Thursday, March 13, 2014

Be The Match! - Become a Bone Marrow Donor Today

A good friend of mine, Kristi, recently sent out a Facebook request for people to become potential bone marrow donors through a program called Be The Match. Kristi has an eleven year old daughter, Mia, who was diagnosed shortly after birth with a rare condition called Diamond-Blackfan Anemia or DBA. My understanding of this chronic condition is that Mia's body doesn't produce red blood cells, and she relies on regular blood transfusions to keep her alive. To date, Mia has had over 100 blood transfusions!

At some point in her life, Mia might require a bone marrow transplant as part of her treatment. Without a sibling match, she would need a stranger, somewhere, to be her perfect match and offer to donate their marrow. If you knew this amazing, brave, positive, spunky little girl, and it turned out you were her match, you wouldn't hesitate for a second. When I saw the post from Kristi, I felt compelled to push aside my fears and see what I needed to do to get on the registry.

Apparently I'm a perfect match for a Soy Caramel Macchiato
The initial stage is pretty easy! All I had to do was fill out some personal information and provide 4 cheek swabs. Due to gossiping, picture taking and obsessive form completing, this took me 20 minutes, which was about 15 minutes longer than it needed to. I did have to commit to a few things. Namely, that I would keep my contact information up to date and promptly return any correspondence I received.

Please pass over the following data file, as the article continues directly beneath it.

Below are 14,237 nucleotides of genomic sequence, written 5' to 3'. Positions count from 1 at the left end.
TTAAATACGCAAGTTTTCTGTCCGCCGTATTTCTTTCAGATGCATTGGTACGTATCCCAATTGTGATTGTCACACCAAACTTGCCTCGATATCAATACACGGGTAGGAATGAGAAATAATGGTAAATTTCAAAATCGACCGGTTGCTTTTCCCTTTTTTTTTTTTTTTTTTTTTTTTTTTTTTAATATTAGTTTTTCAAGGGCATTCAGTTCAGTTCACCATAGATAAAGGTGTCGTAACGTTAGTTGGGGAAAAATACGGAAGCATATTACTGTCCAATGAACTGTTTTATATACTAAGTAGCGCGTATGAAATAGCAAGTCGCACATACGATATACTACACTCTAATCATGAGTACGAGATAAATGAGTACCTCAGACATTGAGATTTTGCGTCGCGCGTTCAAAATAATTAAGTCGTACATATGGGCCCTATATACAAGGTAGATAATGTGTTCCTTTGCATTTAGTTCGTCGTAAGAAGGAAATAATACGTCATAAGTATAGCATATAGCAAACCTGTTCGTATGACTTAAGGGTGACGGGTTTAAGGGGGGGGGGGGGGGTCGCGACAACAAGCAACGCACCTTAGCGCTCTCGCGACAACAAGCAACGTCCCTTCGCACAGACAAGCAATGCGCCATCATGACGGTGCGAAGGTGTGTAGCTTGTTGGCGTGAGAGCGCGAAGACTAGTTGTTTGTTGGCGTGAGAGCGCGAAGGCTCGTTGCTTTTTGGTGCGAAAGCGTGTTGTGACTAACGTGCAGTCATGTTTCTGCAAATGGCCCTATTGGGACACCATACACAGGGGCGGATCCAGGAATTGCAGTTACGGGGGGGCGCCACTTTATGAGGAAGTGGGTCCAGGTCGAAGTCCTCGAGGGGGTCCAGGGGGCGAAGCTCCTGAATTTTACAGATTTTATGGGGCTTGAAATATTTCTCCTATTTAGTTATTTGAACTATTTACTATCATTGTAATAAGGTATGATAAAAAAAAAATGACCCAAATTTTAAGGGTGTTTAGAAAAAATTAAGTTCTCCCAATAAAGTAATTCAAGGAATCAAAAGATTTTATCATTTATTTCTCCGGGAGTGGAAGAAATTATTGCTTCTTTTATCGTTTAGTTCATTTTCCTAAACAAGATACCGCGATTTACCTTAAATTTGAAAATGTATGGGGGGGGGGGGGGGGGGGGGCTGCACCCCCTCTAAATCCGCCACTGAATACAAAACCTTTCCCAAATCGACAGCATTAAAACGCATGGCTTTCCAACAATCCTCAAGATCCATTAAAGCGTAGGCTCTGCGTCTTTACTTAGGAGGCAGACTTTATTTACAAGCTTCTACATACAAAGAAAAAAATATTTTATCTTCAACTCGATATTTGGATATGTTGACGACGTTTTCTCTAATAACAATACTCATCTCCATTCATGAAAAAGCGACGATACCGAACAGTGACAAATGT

Bone marrow transplants are used to treat various blood cancers including Leukemia and DBA.
I was shocked to discover that signing up puts you on the list of potential donors until you are 61 years old! Apparently Kristi herself has been on the list for years. I did some digging around on the website and apparently only 1 in 500 end up donating after all testing is said and done. I think it would be an amazing experience to be part of, even if you never knew who you were donating for (hospitals have varying policies regarding allowed contact between donor and recipient).

If selected for further screening, any transportation and medical costs for the donor are taken care of by the Be The Match organization. I was initially hesitant because I read online that 1.5% of donors encounter serious complications. If that means death, then as a new mother I have to take pause. I believe, however, that the main risk is infection at the site of surgery. Further information regarding procedure and risk is provided at each stage, and donors are free to change their minds at any time. I cannot imagine, however, discovering I was a match for someone who needed me and then walking away.

For now, I am crossing my fingers that if someone needs it, I will someday have the opportunity to help out. If you are between the ages of 18 - 44 and you are interested in supporting someone like Mia, go here for further information about getting on the national registry.

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